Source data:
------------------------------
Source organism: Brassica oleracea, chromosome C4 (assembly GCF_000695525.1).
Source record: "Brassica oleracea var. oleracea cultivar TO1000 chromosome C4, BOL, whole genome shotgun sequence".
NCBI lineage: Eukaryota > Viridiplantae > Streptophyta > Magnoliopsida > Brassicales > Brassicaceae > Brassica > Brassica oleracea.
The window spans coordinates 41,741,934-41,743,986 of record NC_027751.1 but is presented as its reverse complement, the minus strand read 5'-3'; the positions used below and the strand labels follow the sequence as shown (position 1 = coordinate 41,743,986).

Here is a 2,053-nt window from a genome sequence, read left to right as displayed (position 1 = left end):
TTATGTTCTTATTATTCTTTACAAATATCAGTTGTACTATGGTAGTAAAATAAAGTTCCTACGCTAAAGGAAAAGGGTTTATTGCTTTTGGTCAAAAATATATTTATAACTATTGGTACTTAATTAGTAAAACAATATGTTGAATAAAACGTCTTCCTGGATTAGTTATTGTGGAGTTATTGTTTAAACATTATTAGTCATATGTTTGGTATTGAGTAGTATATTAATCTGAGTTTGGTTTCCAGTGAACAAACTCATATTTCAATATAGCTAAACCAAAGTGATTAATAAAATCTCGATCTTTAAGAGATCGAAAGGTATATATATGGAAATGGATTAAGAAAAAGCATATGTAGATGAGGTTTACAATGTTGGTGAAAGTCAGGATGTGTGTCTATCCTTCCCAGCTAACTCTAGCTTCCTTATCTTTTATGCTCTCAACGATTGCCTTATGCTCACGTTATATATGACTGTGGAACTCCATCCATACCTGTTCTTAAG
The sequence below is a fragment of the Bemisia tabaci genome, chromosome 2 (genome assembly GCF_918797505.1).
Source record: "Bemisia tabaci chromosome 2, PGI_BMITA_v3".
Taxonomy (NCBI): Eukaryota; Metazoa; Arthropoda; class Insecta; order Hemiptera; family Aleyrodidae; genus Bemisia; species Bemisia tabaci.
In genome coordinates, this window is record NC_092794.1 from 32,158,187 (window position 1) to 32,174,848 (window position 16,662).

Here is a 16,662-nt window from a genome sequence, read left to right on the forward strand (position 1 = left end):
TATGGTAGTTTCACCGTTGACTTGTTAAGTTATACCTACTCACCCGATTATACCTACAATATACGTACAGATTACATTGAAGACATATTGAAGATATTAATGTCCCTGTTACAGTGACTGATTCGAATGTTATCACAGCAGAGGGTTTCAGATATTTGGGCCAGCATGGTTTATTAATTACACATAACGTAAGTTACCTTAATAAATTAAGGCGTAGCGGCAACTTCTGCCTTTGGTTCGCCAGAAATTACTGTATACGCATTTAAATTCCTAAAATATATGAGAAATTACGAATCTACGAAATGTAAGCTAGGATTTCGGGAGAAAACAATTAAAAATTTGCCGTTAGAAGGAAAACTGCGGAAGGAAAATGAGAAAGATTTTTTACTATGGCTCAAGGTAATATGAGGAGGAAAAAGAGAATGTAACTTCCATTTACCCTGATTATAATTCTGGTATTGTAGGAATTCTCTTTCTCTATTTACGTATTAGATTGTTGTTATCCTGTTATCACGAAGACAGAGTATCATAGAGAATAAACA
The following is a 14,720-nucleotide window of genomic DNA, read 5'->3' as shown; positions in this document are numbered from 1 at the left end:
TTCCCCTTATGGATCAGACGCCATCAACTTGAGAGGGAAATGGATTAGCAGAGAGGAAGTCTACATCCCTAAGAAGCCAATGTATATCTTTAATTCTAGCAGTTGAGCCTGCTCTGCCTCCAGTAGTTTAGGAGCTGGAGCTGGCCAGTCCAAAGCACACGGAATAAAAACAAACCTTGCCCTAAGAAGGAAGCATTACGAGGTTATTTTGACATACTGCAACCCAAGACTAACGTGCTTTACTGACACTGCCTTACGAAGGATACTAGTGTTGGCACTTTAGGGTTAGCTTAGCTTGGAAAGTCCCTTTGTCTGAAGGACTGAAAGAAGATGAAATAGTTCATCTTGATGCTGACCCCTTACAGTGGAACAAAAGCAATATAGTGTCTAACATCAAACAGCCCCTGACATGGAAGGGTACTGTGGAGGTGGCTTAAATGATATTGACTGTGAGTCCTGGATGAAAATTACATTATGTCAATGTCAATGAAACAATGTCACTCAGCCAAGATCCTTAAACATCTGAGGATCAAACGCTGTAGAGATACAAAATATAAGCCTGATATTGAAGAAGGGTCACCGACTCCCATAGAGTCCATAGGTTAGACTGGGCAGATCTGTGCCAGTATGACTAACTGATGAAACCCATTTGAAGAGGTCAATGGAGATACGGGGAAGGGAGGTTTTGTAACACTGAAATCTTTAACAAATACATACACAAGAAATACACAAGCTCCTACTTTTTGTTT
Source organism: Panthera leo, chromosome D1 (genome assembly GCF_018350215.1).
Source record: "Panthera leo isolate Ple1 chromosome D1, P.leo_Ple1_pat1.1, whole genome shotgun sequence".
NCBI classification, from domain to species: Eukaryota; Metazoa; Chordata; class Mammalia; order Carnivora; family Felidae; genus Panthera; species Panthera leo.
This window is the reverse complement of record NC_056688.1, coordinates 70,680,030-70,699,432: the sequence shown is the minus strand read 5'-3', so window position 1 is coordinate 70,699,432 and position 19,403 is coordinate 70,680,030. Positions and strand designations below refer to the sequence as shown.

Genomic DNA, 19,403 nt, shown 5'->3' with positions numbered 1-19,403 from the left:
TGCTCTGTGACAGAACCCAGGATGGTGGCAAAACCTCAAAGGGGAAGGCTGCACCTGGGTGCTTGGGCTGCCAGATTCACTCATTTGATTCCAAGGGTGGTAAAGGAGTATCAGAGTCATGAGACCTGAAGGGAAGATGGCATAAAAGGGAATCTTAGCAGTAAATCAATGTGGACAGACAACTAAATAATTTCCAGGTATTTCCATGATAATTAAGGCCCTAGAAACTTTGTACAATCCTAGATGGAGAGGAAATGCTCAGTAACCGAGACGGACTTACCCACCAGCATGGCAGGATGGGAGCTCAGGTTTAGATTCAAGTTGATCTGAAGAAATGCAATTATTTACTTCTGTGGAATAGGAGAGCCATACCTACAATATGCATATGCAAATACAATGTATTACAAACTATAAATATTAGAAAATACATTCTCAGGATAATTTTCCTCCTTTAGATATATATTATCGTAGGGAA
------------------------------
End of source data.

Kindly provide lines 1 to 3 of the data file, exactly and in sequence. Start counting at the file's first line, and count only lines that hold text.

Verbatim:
Source organism: Brassica oleracea, chromosome C4 (assembly GCF_000695525.1).
Source record: "Brassica oleracea var. oleracea cultivar TO1000 chromosome C4, BOL, whole genome shotgun sequence".
NCBI lineage: Eukaryota > Viridiplantae > Streptophyta > Magnoliopsida > Brassicales > Brassicaceae > Brassica > Brassica oleracea.